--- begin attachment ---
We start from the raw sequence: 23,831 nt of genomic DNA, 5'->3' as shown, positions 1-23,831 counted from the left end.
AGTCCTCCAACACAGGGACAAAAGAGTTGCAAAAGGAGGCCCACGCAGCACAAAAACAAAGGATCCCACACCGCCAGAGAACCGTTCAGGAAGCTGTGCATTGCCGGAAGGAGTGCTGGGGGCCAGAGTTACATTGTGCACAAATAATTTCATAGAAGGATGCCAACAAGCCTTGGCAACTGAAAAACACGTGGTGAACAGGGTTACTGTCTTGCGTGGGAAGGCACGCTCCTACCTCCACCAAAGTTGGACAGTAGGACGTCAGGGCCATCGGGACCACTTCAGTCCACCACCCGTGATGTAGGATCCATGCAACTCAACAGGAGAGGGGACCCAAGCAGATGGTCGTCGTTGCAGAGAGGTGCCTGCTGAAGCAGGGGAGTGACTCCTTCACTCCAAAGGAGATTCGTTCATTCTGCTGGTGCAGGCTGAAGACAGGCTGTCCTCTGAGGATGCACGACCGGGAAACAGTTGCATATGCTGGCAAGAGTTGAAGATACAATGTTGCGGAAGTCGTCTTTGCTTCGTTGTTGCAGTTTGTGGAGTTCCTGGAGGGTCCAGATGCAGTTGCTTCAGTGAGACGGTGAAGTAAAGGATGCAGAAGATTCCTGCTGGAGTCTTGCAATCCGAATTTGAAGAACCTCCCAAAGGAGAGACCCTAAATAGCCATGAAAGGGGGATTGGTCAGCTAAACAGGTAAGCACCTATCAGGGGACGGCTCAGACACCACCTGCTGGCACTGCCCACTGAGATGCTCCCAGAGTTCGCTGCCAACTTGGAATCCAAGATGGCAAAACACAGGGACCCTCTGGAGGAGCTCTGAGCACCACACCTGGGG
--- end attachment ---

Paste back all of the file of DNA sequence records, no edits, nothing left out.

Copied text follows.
We start from the raw sequence: 23,831 nt of genomic DNA, 5'->3' as shown, positions 1-23,831 counted from the left end.
AGTCCTCCAACACAGGGACAAAAGAGTTGCAAAAGGAGGCCCACGCAGCACAAAAACAAAGGATCCCACACCGCCAGAGAACCGTTCAGGAAGCTGTGCATTGCCGGAAGGAGTGCTGGGGGCCAGAGTTACATTGTGCACAAATAATTTCATAGAAGGATGCCAACAAGCCTTGGCAACTGAAAAACACGTGGTGAACAGGGTTACTGTCTTGCGTGGGAAGGCACGCTCCTACCTCCACCAAAGTTGGACAGTAGGACGTCAGGGCCATCGGGACCACTTCAGTCCACCACCCGTGATGTAGGATCCATGCAACTCAACAGGAGAGGGGACCCAAGCAGATGGTCGTCGTTGCAGAGAGGTGCCTGCTGAAGCAGGGGAGTGACTCCTTCACTCCAAAGGAGATTCGTTCATTCTGCTGGTGCAGGCTGAAGACAGGCTGTCCTCTGAGGATGCACGACCGGGAAACAGTTGCATATGCTGGCAAGAGTTGAAGATACAATGTTGCGGAAGTCGTCTTTGCTTCGTTGTTGCAGTTTGTGGAGTTCCTGGAGGGTCCAGATGCAGTTGCTTCAGTGAGACGGTGAAGTAAAGGATGCAGAAGATTCCTGCTGGAGTCTTGCAATCCGAATTTGAAGAACCTCCCAAAGGAGAGACCCTAAATAGCCATGAAAGGGGGATTGGTCAGCTAAACAGGTAAGCACCTATCAGGGGACGGCTCAGACACCACCTGCTGGCACTGCCCACTGAGATGCTCCCAGAGTTCGCTGCCAACTTGGAATCCAAGATGGCAAAACACAGGGACCCTCTGGAGGAGCTCTGAGCACCACACCTGGGG